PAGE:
Stocks in Canada's biggest centre fell on Friday as mining and energy stocks fell, and with investors cautious over Hurricane Irma, which was headed towards Florida.
The S&P/TSX Composite Index slipped 34.71 points to start Friday at 14,989.82
The Canadian dollar tailed off 0.05 cents to 82.44 cents U.S., after several consecutive upward days.
Hudson's Bay signaled it had no intention of selling German department store chain Kaufhof, after people familiar with the matter said Austrian real estate company Signa Holding was considering a bid. Moreover, RBC raised the department store chain's price target to $10.00 from $9.00.
Bay shares gave back 48 cents, or 3.7%, to $12.53.
TransCanada Corp seeks to suspend the application for its Energy East pipeline for 30 days and may abandon the project, the company said on Thursday, weeks after Canada's National Energy Board announced a tougher review process.
TransCanada shares dipped nine cents to $62.31.
Desjardins raised the target price on Dollarama to $154.00 from $134.00. Dollarama shares gained $3.10, or 2.3%, to $137.82.
Economically speaking, Statistics Canada reported Friday that the economy created 22,000 jobs in August. The unemployment rate declined by 0.1 percentage points to 6.2%, matching the most recent low of October 2008, the month prior to the 2008-2009 labour-market downturn.
The TSX Venture Exchange dropped 1.14 points to 772.91
Nine of the 12 TSX subgroups were in negative country to start the day, with materials down 1.3%, gold descending 1%, and energy off 0.3%.
The three gainers were health-care, popping 0.9%, consumer discretionary, better by 0.3%, and financials, up 0.2%.
U.S. stocks opened mixed on Friday as investors grew nervous ahead of Hurricane Irma and as falling rates plagued banking stocks.
The Dow Jones Industrials gained 33.27 points to 21,818.05, with Goldman Sachs and Travelers Companies contributing the most to the gains.
The S&P 500 lost 1.69 points to 2,463.41, with industrials and energy contributing the largest losses.
The NASDAQ sank 16.34 points to 6,381.52, with Apple and Cisco both down.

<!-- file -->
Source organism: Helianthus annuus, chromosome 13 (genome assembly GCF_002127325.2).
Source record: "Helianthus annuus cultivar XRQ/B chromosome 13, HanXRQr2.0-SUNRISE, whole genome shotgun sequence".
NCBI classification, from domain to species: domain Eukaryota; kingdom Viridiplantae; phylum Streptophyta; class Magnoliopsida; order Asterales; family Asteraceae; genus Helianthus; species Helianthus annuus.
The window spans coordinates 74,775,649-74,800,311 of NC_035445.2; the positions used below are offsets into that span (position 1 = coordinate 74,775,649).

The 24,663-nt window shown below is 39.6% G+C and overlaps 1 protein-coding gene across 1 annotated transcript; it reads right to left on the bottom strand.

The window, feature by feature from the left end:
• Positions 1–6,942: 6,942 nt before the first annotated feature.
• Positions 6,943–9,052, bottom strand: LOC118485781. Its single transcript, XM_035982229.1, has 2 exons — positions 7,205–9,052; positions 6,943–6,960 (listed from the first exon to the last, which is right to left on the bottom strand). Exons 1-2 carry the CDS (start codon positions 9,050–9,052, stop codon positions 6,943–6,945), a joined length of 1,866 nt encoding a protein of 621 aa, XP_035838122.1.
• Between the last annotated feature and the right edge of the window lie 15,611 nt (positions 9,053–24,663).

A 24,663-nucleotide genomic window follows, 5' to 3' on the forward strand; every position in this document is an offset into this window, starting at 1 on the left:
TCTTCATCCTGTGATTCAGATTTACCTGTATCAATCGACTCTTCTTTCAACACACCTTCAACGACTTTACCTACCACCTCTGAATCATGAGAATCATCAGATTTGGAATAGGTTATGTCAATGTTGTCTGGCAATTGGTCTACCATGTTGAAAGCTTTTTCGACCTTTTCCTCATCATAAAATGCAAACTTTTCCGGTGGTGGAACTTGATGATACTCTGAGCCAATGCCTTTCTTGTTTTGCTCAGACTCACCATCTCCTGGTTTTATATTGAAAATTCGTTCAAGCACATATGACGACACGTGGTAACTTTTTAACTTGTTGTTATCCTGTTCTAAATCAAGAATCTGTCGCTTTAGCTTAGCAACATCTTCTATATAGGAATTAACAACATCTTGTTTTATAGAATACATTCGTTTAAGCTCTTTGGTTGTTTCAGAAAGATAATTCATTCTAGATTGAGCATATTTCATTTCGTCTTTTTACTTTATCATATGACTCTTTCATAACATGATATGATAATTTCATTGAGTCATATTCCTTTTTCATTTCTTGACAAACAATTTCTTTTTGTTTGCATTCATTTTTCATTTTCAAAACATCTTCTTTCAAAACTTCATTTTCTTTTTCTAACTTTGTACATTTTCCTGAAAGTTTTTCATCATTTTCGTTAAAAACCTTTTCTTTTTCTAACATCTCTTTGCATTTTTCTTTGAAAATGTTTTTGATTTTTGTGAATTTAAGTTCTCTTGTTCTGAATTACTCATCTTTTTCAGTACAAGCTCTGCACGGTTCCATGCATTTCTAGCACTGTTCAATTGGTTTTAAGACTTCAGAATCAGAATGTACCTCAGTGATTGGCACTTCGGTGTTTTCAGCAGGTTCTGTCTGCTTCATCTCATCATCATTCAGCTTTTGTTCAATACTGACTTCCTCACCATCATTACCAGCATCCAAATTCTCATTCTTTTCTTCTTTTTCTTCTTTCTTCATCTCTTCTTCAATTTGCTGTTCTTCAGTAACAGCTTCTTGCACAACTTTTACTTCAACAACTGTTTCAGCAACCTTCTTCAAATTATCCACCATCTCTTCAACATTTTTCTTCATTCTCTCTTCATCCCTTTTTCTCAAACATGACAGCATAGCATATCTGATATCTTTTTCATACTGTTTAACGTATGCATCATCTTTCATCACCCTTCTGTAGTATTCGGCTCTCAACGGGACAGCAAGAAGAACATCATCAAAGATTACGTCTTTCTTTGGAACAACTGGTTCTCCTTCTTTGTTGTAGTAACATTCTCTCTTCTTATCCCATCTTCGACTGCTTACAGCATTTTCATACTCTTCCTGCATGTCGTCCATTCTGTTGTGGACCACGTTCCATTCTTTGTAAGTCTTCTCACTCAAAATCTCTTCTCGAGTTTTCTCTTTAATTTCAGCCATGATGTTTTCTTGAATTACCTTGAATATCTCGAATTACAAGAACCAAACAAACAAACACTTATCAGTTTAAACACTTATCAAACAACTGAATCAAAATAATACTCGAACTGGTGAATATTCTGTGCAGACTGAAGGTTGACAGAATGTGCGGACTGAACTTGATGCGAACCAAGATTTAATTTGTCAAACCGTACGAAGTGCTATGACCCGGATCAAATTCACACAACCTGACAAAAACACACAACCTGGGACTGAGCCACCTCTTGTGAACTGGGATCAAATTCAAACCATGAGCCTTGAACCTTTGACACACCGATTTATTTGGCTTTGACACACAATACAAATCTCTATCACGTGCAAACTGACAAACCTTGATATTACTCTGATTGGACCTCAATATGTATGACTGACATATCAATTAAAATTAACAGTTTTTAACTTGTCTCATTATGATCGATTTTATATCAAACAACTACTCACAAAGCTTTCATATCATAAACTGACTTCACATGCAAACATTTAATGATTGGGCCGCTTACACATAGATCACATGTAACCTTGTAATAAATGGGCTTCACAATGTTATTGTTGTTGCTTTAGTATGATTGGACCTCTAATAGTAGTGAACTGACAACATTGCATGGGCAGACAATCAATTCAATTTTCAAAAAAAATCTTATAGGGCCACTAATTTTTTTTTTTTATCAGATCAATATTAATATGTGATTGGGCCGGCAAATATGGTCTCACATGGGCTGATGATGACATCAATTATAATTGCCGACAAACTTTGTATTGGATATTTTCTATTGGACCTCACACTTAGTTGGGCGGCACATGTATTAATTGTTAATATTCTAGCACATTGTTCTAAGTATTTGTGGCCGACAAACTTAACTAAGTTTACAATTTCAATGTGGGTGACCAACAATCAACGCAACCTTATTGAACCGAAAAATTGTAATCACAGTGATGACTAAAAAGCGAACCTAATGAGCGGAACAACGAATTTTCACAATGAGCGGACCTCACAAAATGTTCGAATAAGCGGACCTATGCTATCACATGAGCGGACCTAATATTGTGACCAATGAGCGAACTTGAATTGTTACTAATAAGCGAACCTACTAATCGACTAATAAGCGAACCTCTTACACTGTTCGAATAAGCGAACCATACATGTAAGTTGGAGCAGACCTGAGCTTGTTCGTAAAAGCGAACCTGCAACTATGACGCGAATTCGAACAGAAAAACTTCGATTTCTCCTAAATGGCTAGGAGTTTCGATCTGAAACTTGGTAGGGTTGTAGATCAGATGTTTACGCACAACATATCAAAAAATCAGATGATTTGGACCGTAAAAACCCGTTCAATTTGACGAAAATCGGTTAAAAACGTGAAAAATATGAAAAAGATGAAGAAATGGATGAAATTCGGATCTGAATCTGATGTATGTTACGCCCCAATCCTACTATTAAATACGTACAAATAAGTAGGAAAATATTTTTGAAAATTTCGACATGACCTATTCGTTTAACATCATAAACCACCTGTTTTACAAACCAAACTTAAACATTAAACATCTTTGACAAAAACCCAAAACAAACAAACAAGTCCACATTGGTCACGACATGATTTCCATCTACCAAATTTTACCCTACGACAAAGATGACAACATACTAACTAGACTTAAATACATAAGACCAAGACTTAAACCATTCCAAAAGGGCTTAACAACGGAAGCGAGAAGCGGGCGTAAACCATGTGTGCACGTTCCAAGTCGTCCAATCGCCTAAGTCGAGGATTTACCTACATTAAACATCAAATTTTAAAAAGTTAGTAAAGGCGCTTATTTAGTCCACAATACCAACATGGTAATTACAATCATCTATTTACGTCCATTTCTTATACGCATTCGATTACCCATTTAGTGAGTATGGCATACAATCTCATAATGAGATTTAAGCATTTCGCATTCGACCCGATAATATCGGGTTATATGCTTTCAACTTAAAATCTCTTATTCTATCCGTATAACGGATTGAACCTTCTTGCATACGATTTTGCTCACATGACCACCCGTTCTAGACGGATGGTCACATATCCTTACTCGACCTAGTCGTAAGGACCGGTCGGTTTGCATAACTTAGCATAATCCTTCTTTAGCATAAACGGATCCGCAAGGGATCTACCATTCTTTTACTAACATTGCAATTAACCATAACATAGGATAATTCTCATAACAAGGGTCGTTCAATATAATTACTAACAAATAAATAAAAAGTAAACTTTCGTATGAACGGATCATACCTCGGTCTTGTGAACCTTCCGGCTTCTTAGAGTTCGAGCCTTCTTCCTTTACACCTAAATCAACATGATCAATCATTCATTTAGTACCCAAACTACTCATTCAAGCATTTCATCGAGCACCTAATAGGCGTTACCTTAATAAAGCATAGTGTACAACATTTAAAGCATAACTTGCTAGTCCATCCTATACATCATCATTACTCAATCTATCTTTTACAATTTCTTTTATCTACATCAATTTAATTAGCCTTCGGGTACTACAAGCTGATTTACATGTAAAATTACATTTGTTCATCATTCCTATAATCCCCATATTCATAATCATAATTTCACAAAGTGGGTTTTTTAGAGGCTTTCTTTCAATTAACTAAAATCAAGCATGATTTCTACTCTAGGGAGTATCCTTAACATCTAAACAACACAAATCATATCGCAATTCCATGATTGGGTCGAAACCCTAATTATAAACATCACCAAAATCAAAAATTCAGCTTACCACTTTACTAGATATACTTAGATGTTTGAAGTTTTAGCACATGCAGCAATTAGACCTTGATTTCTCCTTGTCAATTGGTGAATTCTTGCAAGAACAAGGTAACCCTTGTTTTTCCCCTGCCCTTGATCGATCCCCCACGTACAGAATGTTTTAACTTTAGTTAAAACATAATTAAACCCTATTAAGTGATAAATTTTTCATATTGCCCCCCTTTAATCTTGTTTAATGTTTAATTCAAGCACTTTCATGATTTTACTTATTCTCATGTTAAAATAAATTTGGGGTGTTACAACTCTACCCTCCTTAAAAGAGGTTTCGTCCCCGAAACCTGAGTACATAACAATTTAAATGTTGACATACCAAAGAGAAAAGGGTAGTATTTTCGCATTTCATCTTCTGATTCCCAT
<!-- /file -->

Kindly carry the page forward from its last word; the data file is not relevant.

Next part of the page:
Shares of major insurance companies were set for weekly losses ahead of Hurricane Irma's landfall in Florida. Both XL Group and RenaissanceRe traded higher, but remained 8.7% and 9.3% lower respectively since Tuesday.
Hurricane Irma was downgraded from a category 5 to a category 4 early on Friday, but the head of the Federal Emergency Management Agency (FEMA) warned that the storm will "devastate" parts of the country. The storm lashed the Caribbean with devastating winds and torrential rain, leaving behind 14 deaths and a swathe of catastrophic destruction
Bank stocks also caught a breather after falling throughout the week, as demand for safe haven assets steadily increased while investors grew more doubtful over a hike in interest rates by year's end.
Shares of JPMorgan Chase, Citigroup and Bank of America all traded over 0.5% higher, paring back week-to-date losses as the yield on the U.S. 10-year Treasury lingered around 2.06%. Wall Street now sees just 31% likelihood for a December rate hike
Meanwhile, shares of Equifax fell 14% after the credit reporting agency revealed a massive data breach that exposed personal information of as many as 143 million consumers. The company also said three executives who sold shares days after the breach was discovered were unaware of the event.
Prices for the benchmark 10-year Treasury note were down, raising yields to 2.07% from Thursday's 2.05%. Treasury prices and yields move in opposite directions.
Oil prices fell 16 cents to $48.93
Gold prices hiked two dollars to $1,352.30 U.S. an ounce.